How Much Money Do We Save By Dry Camping? Last month we were able to save $531.50 by dry camping. I realize that RV Parks offer quite a few amenities and entertainment options but for us the freedom and scenic beauty we enjoy by boondocking more than makes up for those. Check out the dry camping spots enjoyed this last month in the photos below and I think you will agree.

Anza Borrego

Anza-Borrego SP – Free

Red Earth Casino

Red Earth Casino – Free

Corvina Beach

Salton Sea SP – 10 Bucks

Joshua Tree

Joshua Tree NP – 10 bucks

Quartzsite

Quartzsite Plomosa BLM – Free

Ogilby Road

Ogilby Rd near Yuma – Free

Check out my post RV Boondocking in Arizona eBook Review to find for a great resource to easily find spots like these.

Follow our RV adventures! Sign up for the free monthly Love Your RV Newsletter – Receive the eBook “Tips for the RV Life” as a gift. Also head on over to the RV Happy Hour and chat with me and other RVers about all things RV. – Cheers Ray

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  • Hey Ray,

    My Husband Roger and I are working toward becoming fulltimers as of May 1, 2015. We have started a blog I would love to have you comment on, recommend and follow (once I can figure out how to make it followable…) but mostly would love you thoughts, encouragement, insight etc as we plan and prepare. I am a little more relaxed moneywise but my husband who has had steady 9-5 jobs his whole life is a little worried about the entrepreneurial scene, which is what I have done most of my life. Your feedback and support would be much appreciated!! I would love to have you check out our website/blog and again, anything would be appreciated! Look forward to hearing from you soon!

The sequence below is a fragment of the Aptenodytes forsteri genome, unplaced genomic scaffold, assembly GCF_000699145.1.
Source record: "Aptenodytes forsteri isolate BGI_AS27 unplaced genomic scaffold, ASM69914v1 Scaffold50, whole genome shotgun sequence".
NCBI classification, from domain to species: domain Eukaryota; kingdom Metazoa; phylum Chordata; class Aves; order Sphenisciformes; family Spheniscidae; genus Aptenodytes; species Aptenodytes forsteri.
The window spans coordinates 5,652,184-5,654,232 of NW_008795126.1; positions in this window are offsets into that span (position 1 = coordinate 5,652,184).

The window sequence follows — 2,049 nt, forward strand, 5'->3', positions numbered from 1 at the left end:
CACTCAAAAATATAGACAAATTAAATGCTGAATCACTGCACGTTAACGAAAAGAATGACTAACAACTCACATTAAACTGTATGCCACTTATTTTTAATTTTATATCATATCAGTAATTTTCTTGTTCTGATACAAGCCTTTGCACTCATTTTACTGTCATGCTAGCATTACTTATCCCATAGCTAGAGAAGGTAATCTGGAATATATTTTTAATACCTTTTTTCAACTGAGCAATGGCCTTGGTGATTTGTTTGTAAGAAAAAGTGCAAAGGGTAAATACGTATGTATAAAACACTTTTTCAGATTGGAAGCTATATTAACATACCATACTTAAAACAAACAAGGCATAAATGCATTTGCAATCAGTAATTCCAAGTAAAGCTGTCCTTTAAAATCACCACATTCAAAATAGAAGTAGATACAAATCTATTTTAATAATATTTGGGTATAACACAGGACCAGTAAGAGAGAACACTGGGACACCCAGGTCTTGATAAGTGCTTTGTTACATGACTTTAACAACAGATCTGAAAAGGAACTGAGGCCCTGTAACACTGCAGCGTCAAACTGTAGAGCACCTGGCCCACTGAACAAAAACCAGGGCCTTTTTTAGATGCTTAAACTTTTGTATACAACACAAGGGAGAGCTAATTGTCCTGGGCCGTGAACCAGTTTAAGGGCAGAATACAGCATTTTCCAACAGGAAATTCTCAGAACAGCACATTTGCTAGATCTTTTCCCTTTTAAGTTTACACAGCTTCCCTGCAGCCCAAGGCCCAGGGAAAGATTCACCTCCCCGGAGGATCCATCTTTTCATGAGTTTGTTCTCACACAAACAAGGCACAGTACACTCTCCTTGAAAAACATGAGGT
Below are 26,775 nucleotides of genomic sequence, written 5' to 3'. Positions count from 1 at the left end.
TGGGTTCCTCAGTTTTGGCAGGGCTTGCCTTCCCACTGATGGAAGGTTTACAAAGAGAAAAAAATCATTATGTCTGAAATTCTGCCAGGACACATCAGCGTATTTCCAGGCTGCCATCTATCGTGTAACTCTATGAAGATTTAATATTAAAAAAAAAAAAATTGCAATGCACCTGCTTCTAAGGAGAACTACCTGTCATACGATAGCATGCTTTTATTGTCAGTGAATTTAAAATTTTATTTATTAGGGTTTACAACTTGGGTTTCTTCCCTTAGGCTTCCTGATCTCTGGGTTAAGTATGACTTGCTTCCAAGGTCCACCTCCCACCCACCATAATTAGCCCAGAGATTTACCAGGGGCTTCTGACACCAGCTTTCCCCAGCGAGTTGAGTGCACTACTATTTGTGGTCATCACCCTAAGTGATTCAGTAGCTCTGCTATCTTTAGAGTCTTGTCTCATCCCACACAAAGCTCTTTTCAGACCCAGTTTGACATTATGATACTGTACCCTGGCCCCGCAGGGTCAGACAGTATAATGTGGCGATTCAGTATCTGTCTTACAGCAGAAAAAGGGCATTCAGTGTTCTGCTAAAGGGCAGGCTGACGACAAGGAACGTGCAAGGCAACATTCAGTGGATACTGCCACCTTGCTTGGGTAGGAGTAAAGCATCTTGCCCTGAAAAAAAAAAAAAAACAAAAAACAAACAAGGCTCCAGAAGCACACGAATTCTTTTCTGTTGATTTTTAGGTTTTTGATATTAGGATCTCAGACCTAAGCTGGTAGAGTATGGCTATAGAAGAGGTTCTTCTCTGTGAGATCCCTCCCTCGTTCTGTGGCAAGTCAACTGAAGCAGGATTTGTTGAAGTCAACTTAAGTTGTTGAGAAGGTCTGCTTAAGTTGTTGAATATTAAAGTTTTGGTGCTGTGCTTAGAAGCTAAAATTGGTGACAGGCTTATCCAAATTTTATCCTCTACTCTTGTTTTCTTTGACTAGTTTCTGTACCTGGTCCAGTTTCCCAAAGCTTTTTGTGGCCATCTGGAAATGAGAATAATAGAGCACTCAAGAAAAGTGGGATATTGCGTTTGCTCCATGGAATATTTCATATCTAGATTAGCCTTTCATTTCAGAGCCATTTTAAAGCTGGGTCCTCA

Shayne~

  • Jack Mann

    Hello fellow travelers in the USA. May name is Jack, and my wife and I have lived full time in our motor home for the last 4 years In Australia. You call it boondocking or dry camping. We call it freedom camping. We do not stay in caravan parks. I can’t say how much we have saved by not doing so, but can say that it can cost from $35.00 to $70.00 plus per night for an all services overnight stay.

    We have never had a security problem or felt threatened for our safety to date. In Australia there are plenty of places to get water and dump black and grey water. We have covered any spare area on the roof with solar panels, so do not start the generator very often. By changing our three way fridge to a 12 volt compressor fridge we have gone from using a 9Kg gas bottle every two weeks to now going 2 to 3 months on a bottle. The gas we use is for cooking and hot water. We have a diesel heater for warmth.

    Get out of the cities into the bush. Enjoy the peace, forget TV then you don’t have to watch news items you don’t need to know about. Go for long walks instead.

    Jack

    • Great comment Jack, sounds like you have a nice setup and are living the good life. 🙂

  • Dave’n’Kim

    GREAT article Ray! Nicely compacts all the relevent data into one convenient source! Just the sort of stuff we need, Thanks!
    So I wanted to ask, if one is real mean and wants to save the maximum $$$, (a) how long can one stay at any one free site, and (b) what are the factors that make one move on, perhaps to a fee-paying site, or another free one sooner than the max stay limit?
    And did you ever find ‘that ideal spot’ that’s free, ‘out of the way’ yet conveniently close to a town with food and RV supplies?!

    • Thanks! Dave’n’Kim, most of the BLM free sites you have to leave after 14 days and move at least 25 miles. The busy ones usually have a camp host registering you and enforcing the limit. Lesser used areas it’s an honor system and I’ve seen rigs stay longer. There are some private land areas here and there where the owner allows dispersed camping with no limit, one is just west of Yuma and I’ve talked to guys who winter there for months.